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BIS Headquarters in Basel

The Bank for International Settlements, the central bank for the central bankers, was established in 1930, and its purpose was described by Georgetown professor Carroll Quigley in his 1966 book, Tragedy and Hope:

[T]he powers of financial capitalism had another far-reaching aim, nothing less than to create a world system of financial control in private hands able to dominate the political system of each country and the economy of the world as a whole. This system was to be controlled in a feudalist fashion by the central banks of the world acting in concert, by secret agreements arrived at in frequent private meetings and conferences. The apex of the system was to be the Bank for International Settlements in Basel, Switzerland, a private bank owned and controlled by the world’s central banks which were themselves private corporations.

BIS rules, according to Ellen Brown, prohibit governments from borrowing from their own central bank or issuing their own money.

Among its current 60 members there are five Muslim-majority countries: Algeria, Malaysia, Saudi Arabia, Turkey, and United Arab Emirates.

The most significant of the five, to me, are Saudi Arabia and the UAE. Despite pretenses of both being presented as challenges to the current world power structure, with Saudi Arabia controlling so much oil reserves and having a very different society than the liberal Western societies of today, and the UAE being a regional financial and business powerhouse, both are members of this private central banking cartel whose purpose, as mentioned earlier, is to “[dominate] the economy of the world as a whole.”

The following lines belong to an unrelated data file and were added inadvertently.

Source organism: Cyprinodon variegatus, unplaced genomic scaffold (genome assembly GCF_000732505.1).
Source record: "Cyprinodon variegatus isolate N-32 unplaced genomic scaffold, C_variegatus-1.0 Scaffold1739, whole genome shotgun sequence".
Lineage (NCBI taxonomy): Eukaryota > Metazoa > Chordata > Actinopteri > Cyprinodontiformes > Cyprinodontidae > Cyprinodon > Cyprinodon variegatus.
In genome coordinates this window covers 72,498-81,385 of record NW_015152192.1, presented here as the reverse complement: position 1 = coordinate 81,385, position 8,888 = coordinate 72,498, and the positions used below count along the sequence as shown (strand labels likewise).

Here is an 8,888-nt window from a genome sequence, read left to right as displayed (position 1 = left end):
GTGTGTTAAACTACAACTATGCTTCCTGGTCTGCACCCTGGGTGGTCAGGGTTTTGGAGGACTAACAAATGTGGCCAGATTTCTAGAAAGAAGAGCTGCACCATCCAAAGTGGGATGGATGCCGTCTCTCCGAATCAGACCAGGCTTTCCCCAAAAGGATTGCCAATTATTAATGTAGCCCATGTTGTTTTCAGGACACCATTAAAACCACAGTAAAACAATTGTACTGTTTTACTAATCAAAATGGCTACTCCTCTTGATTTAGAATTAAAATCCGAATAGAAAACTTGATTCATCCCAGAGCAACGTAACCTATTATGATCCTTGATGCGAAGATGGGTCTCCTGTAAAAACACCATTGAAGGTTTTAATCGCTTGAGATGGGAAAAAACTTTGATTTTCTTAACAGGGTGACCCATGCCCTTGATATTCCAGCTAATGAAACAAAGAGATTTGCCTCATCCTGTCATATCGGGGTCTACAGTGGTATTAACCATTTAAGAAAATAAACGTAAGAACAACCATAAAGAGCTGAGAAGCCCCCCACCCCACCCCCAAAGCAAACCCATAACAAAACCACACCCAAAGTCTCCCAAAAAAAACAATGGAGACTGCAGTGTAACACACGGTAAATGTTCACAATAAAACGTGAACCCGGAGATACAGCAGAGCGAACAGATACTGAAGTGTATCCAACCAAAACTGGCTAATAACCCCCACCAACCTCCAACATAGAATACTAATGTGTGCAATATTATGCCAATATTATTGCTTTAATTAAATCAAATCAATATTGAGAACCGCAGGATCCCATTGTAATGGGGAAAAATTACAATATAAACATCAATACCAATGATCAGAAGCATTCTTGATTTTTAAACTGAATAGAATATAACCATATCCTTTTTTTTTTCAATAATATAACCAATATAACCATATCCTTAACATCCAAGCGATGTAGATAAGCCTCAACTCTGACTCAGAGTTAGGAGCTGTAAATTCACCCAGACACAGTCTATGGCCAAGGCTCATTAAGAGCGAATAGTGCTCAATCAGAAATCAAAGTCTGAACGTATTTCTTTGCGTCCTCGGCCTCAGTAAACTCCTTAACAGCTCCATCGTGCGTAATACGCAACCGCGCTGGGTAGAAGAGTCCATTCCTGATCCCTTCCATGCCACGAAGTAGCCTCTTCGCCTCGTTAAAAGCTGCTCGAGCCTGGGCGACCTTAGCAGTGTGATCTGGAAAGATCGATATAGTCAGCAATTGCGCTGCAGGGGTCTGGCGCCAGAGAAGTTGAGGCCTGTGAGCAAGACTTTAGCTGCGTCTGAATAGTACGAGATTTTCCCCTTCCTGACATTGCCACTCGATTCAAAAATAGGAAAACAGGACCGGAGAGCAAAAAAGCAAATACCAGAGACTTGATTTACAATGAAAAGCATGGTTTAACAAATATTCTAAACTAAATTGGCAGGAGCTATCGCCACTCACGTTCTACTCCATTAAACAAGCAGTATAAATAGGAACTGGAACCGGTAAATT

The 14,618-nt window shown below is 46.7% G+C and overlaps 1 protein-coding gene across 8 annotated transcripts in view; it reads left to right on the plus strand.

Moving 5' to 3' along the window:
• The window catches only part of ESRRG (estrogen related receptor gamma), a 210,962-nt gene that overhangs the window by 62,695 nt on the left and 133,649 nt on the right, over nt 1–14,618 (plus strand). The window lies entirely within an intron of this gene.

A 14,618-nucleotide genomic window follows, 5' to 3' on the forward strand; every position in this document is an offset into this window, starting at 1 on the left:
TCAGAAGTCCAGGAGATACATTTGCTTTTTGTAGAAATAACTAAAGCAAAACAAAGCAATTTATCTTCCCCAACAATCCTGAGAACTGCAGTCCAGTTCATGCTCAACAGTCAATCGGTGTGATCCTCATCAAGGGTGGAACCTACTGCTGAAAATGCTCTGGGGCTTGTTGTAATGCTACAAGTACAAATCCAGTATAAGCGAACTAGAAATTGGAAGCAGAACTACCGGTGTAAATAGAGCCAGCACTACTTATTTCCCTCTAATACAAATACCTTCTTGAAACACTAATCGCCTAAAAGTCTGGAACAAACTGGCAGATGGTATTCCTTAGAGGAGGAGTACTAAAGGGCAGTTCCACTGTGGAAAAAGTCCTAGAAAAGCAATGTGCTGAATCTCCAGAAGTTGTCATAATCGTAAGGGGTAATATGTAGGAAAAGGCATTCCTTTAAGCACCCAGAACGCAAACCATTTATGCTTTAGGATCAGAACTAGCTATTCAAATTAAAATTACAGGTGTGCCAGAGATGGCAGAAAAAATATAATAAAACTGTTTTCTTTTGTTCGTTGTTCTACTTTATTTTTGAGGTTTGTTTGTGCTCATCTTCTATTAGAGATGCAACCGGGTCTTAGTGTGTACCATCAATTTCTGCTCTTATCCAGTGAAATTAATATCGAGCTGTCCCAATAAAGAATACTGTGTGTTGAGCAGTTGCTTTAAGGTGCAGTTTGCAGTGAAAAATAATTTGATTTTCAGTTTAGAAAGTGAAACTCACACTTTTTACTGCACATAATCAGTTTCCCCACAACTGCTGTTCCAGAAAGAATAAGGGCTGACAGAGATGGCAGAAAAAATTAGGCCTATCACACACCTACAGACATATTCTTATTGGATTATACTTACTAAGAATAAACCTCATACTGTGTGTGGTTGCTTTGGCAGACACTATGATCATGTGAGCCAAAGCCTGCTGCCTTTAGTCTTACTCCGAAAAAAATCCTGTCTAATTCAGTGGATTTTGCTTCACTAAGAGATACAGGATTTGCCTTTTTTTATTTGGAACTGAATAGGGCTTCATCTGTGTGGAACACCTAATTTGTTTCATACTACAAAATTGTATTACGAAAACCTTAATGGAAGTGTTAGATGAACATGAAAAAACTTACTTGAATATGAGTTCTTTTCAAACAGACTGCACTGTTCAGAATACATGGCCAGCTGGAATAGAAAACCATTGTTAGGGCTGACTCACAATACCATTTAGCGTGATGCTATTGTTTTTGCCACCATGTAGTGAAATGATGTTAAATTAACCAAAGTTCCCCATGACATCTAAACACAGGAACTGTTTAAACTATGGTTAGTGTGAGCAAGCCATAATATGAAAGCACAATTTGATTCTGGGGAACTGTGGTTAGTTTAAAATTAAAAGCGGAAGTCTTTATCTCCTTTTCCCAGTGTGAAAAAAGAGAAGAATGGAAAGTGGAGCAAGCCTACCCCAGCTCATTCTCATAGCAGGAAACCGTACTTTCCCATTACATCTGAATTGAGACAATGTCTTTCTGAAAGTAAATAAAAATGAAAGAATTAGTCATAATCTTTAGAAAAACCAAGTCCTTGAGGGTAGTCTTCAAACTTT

Note that among all the Muslim-majority countries that have had massive uprisings (Tunisia, Egypt, Yemen, Bahrain and Syria) or U.S. bombings (Afghanistan, Iraq, Pakistan and Libya), none of them were members of the BIS.

The U.S. and NATO turned a blind eye to BIS member Saudi Arabia suppressing an uprising in neighbouring Shiite-majority Bahrain.

Despite pretenses of Saudi Arabia and the UAE promoting Shariah-compliant banking as a strong challenge to the current world banking system, their membership in the BIS should indicate otherwise.

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